Bind up the testimony, seal the teaching among my disciples. I will wait for Yahweh, who is hiding his face from the house of Jacob, and I will hope in him. (Isaiah 8:16-17)
This cryptic command reveals the earliest stage of the textual history of the Book of Isaiah. The author had disciples, with whom he deposited his teachings for the future, and continued in silence, waiting for Yahweh. Isaiah became a prophet emeritus. It appears that this verse inspired Waiting for Godot, the 1949 play by Samuel Beckett. Here Beckett turns the verse into an existentialist metaphor. There is a tone of both resignation and distant hope in waiting for God.
In both Daniel 12:4 and Isaiah 8, the prophets are told to “seal” their teachings for the future. In these two instances, seal ( חָתַם) probably refers to hiding, or safe securing of their teachings. But what did Isaiah seal? What was the medium of his teaching that he left with his followers? In the early nineteenth century, biblical commentaries discussed the nature of the writing materials that Isaiah used to preserve his message for followers. Among the more prominent theories was that Isaiah wrote his message on brass tablets or brass plates of some sort. (See Protestant commentaries by Lowth, Clarke, and Scott.) Early Mormons shared this view. (See EMS vol. 1 no. 8, 116)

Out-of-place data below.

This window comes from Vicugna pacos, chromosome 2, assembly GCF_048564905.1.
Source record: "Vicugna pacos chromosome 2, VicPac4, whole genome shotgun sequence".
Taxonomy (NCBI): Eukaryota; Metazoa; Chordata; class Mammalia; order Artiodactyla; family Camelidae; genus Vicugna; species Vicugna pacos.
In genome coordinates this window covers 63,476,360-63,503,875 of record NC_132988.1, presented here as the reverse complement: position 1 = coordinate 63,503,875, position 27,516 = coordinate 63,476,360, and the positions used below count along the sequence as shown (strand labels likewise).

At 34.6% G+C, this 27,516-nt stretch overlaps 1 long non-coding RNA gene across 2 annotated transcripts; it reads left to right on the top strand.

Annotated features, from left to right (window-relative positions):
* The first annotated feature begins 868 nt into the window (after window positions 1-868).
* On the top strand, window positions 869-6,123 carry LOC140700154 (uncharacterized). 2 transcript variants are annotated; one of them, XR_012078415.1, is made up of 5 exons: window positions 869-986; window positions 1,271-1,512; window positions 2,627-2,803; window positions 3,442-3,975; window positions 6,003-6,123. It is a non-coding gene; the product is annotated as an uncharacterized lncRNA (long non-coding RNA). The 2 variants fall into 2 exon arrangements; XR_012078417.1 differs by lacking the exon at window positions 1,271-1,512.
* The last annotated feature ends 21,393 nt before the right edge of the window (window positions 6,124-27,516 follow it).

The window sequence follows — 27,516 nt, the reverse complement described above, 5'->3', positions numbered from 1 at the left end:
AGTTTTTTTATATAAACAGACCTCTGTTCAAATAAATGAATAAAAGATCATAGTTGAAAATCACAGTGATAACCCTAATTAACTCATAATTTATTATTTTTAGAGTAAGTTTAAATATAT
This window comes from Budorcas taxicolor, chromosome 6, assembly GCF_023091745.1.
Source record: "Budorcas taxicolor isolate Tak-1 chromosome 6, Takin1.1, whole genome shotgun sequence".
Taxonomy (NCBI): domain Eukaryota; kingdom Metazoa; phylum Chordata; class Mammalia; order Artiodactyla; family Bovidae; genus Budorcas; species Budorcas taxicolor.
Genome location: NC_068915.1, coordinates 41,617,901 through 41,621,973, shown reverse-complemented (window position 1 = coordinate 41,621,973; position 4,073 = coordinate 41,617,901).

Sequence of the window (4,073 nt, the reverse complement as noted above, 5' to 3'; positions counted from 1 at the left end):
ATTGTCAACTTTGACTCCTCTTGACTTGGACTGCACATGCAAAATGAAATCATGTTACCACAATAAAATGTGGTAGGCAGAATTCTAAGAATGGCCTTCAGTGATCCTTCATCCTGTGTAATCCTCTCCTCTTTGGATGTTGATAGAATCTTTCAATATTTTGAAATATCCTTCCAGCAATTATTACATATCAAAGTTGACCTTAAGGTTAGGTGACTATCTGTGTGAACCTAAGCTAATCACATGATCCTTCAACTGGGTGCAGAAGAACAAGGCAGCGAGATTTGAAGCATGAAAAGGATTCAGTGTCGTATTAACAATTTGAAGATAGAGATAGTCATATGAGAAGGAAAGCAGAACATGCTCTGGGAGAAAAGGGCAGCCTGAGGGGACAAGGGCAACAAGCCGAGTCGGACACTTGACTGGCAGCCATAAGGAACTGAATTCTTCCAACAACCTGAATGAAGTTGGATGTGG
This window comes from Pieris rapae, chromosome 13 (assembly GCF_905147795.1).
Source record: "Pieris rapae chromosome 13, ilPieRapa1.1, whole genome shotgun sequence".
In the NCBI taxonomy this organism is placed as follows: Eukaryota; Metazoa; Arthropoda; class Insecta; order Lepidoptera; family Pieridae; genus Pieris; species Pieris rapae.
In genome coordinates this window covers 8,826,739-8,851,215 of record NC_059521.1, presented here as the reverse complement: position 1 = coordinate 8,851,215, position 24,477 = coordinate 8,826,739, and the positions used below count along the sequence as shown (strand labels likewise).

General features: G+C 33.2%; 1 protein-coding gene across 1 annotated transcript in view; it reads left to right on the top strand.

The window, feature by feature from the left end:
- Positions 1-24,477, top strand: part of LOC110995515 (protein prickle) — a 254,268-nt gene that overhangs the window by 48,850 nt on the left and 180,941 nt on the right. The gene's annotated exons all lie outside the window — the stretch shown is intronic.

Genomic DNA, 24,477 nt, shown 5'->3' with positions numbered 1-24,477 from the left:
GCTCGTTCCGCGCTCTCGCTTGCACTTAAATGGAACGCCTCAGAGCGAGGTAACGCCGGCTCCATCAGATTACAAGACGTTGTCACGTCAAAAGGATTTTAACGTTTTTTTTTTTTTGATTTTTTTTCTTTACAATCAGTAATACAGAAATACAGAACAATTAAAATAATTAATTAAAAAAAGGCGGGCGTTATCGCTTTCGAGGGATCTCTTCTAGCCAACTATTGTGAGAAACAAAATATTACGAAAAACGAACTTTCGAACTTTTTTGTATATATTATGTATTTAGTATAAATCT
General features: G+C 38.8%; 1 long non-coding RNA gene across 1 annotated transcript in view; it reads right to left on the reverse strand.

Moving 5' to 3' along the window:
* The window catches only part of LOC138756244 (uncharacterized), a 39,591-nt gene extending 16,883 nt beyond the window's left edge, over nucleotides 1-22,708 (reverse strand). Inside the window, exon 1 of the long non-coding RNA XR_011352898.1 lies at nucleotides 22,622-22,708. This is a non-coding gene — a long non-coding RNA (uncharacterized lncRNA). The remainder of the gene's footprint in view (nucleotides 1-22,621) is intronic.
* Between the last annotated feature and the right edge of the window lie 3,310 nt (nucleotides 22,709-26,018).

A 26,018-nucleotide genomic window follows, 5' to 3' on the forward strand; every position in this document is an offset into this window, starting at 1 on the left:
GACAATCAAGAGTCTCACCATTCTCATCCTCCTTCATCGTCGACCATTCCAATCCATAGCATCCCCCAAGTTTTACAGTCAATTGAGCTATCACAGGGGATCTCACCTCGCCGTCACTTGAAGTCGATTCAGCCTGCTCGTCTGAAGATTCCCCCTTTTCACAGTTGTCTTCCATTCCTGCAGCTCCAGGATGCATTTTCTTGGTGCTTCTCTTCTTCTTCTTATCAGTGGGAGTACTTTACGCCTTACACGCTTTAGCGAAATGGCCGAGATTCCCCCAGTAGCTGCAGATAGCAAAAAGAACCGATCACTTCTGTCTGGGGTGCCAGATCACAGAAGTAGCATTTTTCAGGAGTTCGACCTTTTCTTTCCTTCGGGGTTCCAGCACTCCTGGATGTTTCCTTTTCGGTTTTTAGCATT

No metal plates from the eighth century BCE containing words of Isaiah have ever been discovered. Thus, the Book of Mormon and the Brass Plates of Laban were precisely what the audience of the Book of Mormon would have expected—the word of God on metal plates to Restore what was lost. The Book of Mormon relates the story of Lehi, a contemporary of Jeremiah, who leaves Jerusalem for America with a set of Brass Plates, containing prophetic writings, including a version of our current Book of Isaiah.
I argue here that the records that serve as the source of the text of Isaiah in early Mormon scriptures were not Gold Plates or Brass Plates, but rather Paper Plates—texts that served as sources of prophetic creativity in Joseph Smith’s rereading of Isaiah. I say “rereading” because neither these Paper Plates nor Joseph Smith’s prophetic midrash contain an original text nor the authorial intent of Isaiah. The Paper Plates from which the early Mormon text of Isaiah was drawn were the King James version of the Bible, the Septuagint in English (LXX), the Isaiah Targum, and nineteenth century biblical commentaries. Early Mormonism used these Paper Plates as part of Mormon midrash, as a new modern rereading of Isaiah for a modern audience. This prophetic midrash changed the text and thus interpreted it in new creative ways for its audience at the end of the world. This rereading can be described as Christocentric, apocalyptic, and Restorationist. Above all, it was an excellent marketing strategy for a populist religion against learned professors of religion.